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Bulloch – "Biological" model brass microscope

In 1873, Walter Bulloch introduced the separate swinging substage tailpieces – one with the condenser, the other with the mirror. This popular American design -- similar to that of Zentmayer in Philadelphia -- caught on and spread to England. It allowed very oblique control of the light falling on the slide. The exaggerated swing range of the tail piece necessitated making the stage very thin to make room for the contorted angle of the condenser. This model, the "Biological", was introduced in 1879. It is signed "Patd. 1879, W. H. Bulloch, Chicago, Ill." on the base. A serial number of 186 is stamped into the underside of the base. The microscope stands about 12 " high when closed. It is one of the smaller of the Bulloch models.   The rotating circular stage is 3 " in diameter. It does not have its slide holder.  The microscope has rack and pinion coarse focus. Fine focus is via a knob on top of the limb. The finish is lacquered brass.  The instrument retains some of its original lacquer on the pillar and sides.  The lacquer is missing on the main tube, on the base, and around the rackwork.  The overall finish is a pleasing aged patina.  The plano-concave mirror can swing in an arc that takes it above the stage for side illumination. The plane side is excellent; the concave side shows age spotting but is usable.  As mentioned, the mirror and condenser can swing independently (see photos). Bulloch was not known to make his own lenses. The single lens here is a 1" by R & J Beck. The eyepiece is unmarked and has a field lens within the main tube. The microscope compacts to fit in its own dark wooden case with brass carry handle that is 12" high, by 7 "wide, and 8 " deep, and has an accessory drawer inside.  The case is in good usable condition.  Bulloch, along with Zentmayer, produced some of America’s most unique and sophisticated instruments.  They are much sought after by American collectors.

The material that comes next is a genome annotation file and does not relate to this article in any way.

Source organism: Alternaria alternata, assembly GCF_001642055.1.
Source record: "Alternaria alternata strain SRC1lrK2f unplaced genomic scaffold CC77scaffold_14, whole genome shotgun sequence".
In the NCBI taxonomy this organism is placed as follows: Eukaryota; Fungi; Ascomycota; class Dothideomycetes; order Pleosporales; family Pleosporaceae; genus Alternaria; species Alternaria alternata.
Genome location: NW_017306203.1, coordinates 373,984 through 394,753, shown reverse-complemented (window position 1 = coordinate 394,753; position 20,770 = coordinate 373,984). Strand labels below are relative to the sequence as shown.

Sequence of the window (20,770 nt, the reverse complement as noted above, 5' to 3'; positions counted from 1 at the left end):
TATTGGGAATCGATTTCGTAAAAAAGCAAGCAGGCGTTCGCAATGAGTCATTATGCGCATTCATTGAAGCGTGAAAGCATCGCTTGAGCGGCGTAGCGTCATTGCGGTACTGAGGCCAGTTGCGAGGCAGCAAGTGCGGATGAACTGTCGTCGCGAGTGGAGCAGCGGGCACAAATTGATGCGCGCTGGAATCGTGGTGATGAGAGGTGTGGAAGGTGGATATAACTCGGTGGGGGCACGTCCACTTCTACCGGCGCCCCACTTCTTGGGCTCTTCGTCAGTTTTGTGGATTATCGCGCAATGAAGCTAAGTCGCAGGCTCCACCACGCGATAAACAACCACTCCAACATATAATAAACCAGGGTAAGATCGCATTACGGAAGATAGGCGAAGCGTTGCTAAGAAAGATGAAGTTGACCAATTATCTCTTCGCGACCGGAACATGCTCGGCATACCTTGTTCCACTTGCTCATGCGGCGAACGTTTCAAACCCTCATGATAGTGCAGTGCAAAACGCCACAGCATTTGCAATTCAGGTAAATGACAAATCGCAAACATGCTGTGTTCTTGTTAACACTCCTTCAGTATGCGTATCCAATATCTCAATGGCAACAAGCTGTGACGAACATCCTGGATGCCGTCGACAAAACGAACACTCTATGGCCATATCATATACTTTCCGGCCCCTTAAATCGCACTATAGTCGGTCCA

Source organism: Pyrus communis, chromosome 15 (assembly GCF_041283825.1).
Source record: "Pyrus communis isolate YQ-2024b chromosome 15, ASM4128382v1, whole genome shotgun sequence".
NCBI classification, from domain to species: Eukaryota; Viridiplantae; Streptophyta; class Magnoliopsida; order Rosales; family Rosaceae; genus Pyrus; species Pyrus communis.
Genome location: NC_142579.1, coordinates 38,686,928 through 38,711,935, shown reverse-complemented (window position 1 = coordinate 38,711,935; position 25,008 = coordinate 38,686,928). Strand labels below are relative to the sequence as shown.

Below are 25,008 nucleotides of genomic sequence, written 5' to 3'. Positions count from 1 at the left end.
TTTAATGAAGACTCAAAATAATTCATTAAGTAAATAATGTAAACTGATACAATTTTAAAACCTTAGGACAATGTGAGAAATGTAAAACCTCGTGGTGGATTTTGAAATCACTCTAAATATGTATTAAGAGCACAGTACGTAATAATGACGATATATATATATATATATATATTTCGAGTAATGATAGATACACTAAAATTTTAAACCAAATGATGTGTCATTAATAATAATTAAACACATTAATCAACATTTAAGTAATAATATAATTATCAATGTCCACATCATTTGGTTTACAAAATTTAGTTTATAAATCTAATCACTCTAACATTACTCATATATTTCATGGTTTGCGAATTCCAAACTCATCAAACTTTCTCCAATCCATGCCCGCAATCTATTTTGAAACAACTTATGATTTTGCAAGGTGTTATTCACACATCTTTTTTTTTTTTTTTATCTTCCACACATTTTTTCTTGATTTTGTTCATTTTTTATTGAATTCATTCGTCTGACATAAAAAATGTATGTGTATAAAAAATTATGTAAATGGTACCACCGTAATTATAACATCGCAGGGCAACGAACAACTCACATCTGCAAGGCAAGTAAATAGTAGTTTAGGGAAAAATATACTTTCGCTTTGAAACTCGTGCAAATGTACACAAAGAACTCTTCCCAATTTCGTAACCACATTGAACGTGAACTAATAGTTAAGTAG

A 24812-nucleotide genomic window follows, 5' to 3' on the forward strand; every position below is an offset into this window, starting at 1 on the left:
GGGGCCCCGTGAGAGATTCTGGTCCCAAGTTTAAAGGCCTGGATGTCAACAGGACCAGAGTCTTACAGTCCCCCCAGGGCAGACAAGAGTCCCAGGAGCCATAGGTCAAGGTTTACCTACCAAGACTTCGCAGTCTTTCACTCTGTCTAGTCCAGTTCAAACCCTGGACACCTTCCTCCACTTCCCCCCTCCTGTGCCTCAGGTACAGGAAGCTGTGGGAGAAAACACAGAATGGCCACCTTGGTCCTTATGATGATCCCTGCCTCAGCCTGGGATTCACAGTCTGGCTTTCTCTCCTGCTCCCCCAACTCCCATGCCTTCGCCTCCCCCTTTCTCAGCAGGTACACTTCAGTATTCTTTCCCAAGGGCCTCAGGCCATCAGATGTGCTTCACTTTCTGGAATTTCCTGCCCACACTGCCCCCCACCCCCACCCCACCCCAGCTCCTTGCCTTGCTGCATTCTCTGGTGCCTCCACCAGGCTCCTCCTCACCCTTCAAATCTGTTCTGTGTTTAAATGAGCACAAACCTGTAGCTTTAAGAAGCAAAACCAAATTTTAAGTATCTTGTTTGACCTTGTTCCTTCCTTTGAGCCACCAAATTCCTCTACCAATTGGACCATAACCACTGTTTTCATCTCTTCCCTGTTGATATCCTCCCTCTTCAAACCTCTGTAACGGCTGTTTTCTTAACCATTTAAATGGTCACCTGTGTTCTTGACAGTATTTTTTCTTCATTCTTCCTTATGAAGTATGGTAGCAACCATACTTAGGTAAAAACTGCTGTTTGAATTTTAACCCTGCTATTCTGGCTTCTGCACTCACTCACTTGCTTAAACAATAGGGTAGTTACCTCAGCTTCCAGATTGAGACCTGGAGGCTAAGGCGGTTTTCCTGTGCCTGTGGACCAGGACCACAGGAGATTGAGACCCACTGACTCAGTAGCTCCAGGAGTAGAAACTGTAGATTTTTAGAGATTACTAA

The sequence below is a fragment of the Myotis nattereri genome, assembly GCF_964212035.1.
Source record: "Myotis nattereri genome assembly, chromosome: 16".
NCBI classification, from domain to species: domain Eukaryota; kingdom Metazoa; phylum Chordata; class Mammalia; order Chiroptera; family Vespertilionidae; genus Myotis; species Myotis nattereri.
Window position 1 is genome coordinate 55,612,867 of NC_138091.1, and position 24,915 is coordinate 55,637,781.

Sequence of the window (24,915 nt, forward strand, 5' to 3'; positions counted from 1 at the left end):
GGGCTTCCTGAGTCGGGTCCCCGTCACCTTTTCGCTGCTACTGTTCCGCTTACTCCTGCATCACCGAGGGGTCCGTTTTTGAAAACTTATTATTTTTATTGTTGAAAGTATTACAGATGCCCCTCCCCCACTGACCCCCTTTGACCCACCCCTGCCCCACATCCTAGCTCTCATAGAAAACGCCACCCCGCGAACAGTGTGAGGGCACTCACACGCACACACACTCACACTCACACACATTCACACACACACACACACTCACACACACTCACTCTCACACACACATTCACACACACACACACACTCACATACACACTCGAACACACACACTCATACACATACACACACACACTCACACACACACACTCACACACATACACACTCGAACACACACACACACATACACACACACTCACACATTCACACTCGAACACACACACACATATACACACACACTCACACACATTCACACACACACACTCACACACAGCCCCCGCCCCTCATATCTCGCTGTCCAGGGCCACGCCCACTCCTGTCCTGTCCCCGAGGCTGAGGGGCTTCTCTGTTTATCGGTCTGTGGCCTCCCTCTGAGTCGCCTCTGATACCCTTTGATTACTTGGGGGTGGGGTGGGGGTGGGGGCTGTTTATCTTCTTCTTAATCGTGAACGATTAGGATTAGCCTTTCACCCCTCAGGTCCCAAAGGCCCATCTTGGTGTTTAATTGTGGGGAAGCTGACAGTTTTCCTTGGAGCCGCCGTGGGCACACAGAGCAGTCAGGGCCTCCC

Item 1081

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